equals energy. But given that we can’t change the speed of light, the only thing we can change is mass. I’m doing my part, bulking up the mid-section so that I am a more energetic person.But I’m talking about a different energy. Heard a post-Olympic interview with some bronze finisher yesterday say something to the effect, “I just didn’t have the energy/fire to compete today.” What?! You’re in the OLYMPICS, and you can’t get up for that? What hope do I have to when I do a mundane presentation if an Olympic athlete can’t get up for the event he’s trained his whole life for?Tom Antion blogs today about energy while speaking. I’ve long said that the only person that can bring the energy without fail to a presentation (yes, I’m quite aware an audience can energize a speaker, but the speaker can’t rely on that) is the speaker. You have to BRING IT. And if you are doing repetitive stuff, this can be a problem. I’ll be teaching a class again in a few weeks that I think is my 37th edition of the course. The jokes are getting tiresome; the exercises can be done in my sleep; I can set my clock by when I finish sections. I’m about tired of it. But I must recall Rule #1. And then know that THEY (my new audience) aren’t tired of it. So I have to bring it. Every time. If they’re a dud, I can’t be. If they’re great, I can be greater still. But there is no excuse for me not to be excited about the topic, speech, situation, or presentation.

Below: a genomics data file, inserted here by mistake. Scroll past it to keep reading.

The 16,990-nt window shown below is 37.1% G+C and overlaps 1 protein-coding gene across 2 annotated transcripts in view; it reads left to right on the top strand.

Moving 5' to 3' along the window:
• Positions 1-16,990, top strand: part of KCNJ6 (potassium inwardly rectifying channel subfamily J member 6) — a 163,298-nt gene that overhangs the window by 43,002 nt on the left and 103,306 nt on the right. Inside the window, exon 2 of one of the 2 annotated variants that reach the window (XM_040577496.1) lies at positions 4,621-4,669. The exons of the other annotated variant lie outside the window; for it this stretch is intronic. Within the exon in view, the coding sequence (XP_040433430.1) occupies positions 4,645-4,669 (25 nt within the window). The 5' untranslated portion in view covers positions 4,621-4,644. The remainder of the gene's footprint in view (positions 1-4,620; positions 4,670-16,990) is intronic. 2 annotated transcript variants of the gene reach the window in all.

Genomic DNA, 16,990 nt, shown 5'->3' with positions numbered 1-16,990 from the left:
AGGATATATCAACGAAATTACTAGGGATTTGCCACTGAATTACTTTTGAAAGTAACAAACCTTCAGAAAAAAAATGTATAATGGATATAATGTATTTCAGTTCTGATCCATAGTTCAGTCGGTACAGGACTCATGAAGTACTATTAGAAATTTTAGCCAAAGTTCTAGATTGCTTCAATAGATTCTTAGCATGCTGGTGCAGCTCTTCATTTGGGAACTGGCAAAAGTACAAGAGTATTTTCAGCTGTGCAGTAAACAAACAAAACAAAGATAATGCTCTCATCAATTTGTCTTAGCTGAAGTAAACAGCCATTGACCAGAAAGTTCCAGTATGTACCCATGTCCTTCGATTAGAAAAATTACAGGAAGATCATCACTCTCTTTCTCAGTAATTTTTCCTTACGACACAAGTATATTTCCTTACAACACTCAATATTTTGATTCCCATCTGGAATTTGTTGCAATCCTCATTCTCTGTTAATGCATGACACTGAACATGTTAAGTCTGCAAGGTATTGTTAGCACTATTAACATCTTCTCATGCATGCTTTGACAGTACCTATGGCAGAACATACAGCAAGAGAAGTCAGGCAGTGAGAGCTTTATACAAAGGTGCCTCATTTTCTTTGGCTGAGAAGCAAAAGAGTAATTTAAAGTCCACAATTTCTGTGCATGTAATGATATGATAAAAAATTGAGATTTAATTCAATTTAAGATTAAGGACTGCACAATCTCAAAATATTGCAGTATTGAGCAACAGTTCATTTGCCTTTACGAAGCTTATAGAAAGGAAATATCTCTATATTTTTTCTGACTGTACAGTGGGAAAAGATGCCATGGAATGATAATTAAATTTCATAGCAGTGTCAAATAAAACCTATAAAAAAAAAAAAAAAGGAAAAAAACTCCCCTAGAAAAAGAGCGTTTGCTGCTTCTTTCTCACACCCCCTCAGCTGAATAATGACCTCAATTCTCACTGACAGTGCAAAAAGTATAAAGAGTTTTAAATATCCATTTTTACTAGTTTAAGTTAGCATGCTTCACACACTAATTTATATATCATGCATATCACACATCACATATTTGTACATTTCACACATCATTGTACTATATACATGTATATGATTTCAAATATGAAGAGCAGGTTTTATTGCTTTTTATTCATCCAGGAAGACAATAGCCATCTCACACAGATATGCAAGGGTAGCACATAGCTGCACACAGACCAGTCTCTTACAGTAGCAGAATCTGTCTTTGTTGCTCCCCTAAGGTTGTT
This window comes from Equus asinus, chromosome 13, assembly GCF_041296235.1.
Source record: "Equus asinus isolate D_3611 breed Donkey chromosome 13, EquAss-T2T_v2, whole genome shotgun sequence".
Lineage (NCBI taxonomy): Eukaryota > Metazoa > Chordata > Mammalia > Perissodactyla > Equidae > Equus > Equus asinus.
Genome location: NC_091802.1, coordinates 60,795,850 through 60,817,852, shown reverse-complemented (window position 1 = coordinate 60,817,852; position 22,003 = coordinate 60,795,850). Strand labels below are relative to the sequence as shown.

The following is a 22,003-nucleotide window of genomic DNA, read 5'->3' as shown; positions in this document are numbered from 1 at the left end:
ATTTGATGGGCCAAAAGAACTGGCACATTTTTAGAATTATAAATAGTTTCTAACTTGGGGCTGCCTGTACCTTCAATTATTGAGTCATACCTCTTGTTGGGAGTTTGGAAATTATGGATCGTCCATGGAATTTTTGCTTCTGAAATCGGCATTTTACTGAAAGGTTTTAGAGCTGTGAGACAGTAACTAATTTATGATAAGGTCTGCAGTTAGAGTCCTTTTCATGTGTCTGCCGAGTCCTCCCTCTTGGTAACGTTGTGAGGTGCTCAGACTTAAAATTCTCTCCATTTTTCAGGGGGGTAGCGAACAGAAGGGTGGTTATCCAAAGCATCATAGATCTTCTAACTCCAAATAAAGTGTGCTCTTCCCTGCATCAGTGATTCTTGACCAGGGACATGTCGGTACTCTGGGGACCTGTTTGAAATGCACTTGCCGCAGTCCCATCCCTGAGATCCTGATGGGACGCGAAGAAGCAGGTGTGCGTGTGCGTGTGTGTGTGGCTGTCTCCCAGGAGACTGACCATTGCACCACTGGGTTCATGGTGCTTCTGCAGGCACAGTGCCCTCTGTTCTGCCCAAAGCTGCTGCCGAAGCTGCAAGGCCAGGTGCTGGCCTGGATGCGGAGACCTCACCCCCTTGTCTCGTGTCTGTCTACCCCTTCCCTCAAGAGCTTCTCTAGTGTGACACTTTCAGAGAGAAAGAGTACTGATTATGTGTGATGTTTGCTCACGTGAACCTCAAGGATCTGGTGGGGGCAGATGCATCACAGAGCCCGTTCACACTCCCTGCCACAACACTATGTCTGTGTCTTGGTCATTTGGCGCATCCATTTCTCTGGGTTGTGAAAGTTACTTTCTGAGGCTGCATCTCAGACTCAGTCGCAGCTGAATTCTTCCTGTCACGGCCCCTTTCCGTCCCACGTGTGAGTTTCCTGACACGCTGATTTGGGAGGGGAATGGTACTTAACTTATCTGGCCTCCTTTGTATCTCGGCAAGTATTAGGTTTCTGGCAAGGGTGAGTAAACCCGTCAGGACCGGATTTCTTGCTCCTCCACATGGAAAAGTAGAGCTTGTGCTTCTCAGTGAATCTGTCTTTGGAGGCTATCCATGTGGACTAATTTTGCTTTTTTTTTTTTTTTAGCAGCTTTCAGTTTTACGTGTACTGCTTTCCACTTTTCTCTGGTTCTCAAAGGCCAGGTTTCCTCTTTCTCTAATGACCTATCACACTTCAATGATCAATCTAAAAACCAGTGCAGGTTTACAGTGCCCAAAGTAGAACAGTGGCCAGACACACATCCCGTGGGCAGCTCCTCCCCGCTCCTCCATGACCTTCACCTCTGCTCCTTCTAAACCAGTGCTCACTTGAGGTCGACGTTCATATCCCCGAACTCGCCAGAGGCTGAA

Bring or manufacture enough energy to give your audience the full fire they deserve.

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